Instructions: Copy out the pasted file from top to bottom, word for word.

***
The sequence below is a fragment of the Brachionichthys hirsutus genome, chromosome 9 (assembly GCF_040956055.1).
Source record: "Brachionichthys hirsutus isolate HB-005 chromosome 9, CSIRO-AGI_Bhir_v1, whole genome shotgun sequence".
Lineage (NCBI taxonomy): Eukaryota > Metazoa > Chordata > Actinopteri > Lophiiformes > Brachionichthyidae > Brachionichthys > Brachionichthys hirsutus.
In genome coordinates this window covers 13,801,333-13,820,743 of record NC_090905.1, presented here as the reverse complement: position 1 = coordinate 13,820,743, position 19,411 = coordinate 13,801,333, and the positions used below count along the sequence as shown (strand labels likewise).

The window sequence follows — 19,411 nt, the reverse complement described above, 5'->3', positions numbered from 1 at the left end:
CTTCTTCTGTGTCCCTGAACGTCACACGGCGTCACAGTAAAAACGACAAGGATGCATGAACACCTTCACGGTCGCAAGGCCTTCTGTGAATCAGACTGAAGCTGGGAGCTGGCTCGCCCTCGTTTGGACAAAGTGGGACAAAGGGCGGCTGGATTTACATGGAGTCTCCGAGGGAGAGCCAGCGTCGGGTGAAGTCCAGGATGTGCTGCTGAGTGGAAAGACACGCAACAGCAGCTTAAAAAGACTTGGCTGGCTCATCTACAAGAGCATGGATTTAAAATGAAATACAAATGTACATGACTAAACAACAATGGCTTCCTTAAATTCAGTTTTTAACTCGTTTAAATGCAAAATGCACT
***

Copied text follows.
The sequence below is a fragment of the Brachionichthys hirsutus genome, chromosome 9 (assembly GCF_040956055.1).
Source record: "Brachionichthys hirsutus isolate HB-005 chromosome 9, CSIRO-AGI_Bhir_v1, whole genome shotgun sequence".
Lineage (NCBI taxonomy): Eukaryota > Metazoa > Chordata > Actinopteri > Lophiiformes > Brachionichthyidae > Brachionichthys > Brachionichthys hirsutus.
In genome coordinates this window covers 13,801,333-13,820,743 of record NC_090905.1, presented here as the reverse complement: position 1 = coordinate 13,820,743, position 19,411 = coordinate 13,801,333, and the positions used below count along the sequence as shown (strand labels likewise).

The window sequence follows — 19,411 nt, the reverse complement described above, 5'->3', positions numbered from 1 at the left end:
CTTCTTCTGTGTCCCTGAACGTCACACGGCGTCACAGTAAAAACGACAAGGATGCATGAACACCTTCACGGTCGCAAGGCCTTCTGTGAATCAGACTGAAGCTGGGAGCTGGCTCGCCCTCGTTTGGACAAAGTGGGACAAAGGGCGGCTGGATTTACATGGAGTCTCCGAGGGAGAGCCAGCGTCGGGTGAAGTCCAGGATGTGCTGCTGAGTGGAAAGACACGCAACAGCAGCTTAAAAAGACTTGGCTGGCTCATCTACAAGAGCATGGATTTAAAATGAAATACAAATGTACATGACTAAACAACAATGGCTTCCTTAAATTCAGTTTTTAACTCGTTTAAATGCAAAATGCACT